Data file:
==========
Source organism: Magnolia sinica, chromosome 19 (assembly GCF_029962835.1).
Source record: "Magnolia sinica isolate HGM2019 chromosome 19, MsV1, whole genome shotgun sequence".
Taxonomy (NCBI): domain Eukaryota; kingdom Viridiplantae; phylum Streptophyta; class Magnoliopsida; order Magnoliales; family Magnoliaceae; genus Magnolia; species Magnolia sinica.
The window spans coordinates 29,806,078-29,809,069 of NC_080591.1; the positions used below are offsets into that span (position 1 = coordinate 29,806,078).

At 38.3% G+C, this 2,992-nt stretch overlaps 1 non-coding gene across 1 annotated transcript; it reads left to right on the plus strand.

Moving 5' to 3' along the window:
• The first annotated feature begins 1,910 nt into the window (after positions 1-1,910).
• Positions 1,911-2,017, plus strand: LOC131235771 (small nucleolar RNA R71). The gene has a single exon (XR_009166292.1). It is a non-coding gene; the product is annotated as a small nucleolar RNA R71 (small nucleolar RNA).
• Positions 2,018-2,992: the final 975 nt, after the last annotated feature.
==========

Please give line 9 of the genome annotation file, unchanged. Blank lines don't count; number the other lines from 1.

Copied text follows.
• Positions 2,018-2,992: the final 975 nt, after the last annotated feature.